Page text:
Authors: David Bishop
Tags: #Mystery: Historical - Romance - Hollywood 1938
“Why haven’t you done it?”
“Not enough listeners at this point. It’s pretty new, someday, maybe.”
“Okay, scribe, let’s get down to business. I know you came here to tap my knowledge of what really goes on in that big city of yours. What is it you need?”
Tony complained about my asking him these kinds of things, but he also was proud of
how effectively his pipeline reported the doings at City Hall and in the LAPD. Also the gang leaders on the mainland: primarily the gunsels and grifters who take orders from and pay homage to Ben, “Bugsy” Siegel, or Mickey Cohen, or Jack Dragna, the head of the local Italian mob. That is if you don’t toss the politicians and coppers into the gangster count. Tony also liked helping me and he knew I would never write anything in a way that brought him up short.
“Just cut out
them words like ‘mooch,’ ” he said. You’re supposed to be raising my standards, not letting me pull yours down.” Tony waved a certain way at one of the girls. I didn’t understand the wave. She did. A minute later we had coffee and the fixings along with some toast and pastries.
Tony said, “Mickey Cohen eats pastries with every meal, morning, noon and night, also ice cream. But you didn’t come to talk about the Mickster, did you?”
No. Well, I don’t think so anyway. Let’s talk about Harry Raymond. What’ve ya heard?”
“It’s no secret,
Scribe. Raymond had squeezed too many squealers and stoolies, called in too many old markers. That kinda action gets around. He got the goods on the police squad the business community uses as union busters and to control the races in their attempt to keep L.A. white and nonunion. Hell, the L.A. cops and politicians don’t just sell protection to the mob, in many ways they manage the underworld. Hollywood, of course, is a little different. Tinseltown is in the county not the city, so out there the mob mostly buys what they need from the sheriff’s office.”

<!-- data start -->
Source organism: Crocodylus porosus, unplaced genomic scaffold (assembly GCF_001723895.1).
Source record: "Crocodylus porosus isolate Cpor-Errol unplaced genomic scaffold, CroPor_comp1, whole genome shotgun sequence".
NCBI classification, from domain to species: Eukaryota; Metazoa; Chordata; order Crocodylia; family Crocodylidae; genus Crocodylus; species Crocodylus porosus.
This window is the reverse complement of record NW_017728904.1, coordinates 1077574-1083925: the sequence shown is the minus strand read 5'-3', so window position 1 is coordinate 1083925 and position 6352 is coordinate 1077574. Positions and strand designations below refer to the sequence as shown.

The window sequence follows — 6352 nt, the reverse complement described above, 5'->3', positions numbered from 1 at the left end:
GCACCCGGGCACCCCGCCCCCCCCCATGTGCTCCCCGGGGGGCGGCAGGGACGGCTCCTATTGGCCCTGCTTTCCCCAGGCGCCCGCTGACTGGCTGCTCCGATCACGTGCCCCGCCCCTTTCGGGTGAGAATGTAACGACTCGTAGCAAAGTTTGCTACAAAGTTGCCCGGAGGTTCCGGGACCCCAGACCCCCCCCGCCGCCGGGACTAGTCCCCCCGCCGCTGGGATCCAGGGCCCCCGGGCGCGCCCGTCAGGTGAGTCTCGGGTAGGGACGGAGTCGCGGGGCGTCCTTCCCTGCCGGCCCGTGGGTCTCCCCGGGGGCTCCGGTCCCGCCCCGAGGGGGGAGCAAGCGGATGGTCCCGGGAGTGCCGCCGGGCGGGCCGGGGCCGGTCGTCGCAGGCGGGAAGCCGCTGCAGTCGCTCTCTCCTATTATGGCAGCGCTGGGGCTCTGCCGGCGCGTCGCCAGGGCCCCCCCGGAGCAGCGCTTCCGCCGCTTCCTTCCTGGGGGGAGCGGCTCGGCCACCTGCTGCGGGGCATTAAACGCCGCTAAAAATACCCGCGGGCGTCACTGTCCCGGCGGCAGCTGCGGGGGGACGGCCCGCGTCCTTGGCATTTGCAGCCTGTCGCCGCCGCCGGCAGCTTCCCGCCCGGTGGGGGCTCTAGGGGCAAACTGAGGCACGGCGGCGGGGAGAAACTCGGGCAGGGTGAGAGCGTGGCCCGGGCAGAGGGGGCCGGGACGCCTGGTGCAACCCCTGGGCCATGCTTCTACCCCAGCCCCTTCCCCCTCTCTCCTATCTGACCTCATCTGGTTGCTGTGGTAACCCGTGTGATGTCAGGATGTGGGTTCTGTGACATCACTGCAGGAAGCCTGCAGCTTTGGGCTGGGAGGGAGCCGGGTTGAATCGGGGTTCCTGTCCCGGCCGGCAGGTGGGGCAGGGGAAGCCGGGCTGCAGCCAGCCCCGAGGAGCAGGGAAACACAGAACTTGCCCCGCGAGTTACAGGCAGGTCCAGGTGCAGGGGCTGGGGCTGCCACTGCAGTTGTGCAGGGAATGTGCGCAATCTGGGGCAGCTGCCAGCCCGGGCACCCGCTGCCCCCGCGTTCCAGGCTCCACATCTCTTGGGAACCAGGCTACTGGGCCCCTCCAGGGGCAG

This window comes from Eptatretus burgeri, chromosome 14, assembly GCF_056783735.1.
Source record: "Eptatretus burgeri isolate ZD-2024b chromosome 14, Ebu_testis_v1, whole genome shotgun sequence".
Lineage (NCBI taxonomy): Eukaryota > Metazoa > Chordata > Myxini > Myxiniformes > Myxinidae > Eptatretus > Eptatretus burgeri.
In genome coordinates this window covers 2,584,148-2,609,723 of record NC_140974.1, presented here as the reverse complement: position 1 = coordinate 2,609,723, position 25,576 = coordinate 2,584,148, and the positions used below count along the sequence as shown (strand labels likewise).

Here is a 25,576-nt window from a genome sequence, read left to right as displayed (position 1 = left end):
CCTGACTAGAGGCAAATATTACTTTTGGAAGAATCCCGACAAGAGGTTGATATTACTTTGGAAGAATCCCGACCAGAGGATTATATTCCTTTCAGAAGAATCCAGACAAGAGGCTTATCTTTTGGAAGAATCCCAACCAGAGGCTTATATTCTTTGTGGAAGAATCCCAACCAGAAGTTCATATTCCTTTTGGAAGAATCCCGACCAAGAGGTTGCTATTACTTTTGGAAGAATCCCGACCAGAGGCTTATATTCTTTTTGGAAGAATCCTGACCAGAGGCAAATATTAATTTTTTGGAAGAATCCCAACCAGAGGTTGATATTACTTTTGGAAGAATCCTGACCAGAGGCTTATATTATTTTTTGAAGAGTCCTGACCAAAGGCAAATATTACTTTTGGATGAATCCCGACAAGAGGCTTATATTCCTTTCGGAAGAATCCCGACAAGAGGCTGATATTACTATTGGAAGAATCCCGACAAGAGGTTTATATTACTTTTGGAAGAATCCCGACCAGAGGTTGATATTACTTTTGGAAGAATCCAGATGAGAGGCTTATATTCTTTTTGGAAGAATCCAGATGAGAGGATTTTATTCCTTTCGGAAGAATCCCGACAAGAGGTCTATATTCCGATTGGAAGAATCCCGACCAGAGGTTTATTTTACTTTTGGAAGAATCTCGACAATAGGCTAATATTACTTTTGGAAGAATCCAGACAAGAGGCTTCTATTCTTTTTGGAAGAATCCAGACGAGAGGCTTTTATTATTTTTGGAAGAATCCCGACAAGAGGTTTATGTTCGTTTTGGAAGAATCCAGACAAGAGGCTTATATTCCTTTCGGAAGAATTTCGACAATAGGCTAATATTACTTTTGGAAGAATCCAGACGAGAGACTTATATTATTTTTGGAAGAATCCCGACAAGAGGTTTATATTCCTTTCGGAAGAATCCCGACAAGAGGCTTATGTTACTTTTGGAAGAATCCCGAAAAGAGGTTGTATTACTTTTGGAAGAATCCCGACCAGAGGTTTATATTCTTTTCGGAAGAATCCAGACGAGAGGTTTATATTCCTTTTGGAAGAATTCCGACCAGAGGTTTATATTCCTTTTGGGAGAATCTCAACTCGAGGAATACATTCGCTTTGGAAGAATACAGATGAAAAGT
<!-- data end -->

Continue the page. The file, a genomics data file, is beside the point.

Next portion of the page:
Who you figure installed the bomb in Raymond’s car?”
“Raymond was only indirectly coming at the underground. His prime target was the cops and the boys at City Hall. To find the who and why, look there.”
I took a drink of coffee. “Politicians
don’t hook up bombs.”
Tony laughed. “The cops do. That’s where I’d lay my bet. Besides, if the
mob had set up the bomb Raymond wouldn’t have survived. If a copper fouls up that kind of assignment a letter of reprimand might find its way into their file. If a button man botches a job like that for one of the bosses, the next bomb goes in his car.”
Over the past few years,
the slur for police officers had begun to be shortened from coppers to cops. Most people opined that the reference to copper came from the fact that early New York officers wore badges made of copper. The more intellectual who delve into such things say the word copper came from anglicizing the Latin word,
which means to grab or hold. Some others arguing that instead
was the source of the street term, caper, which is slang for the grab and hold within a robbery or burglary.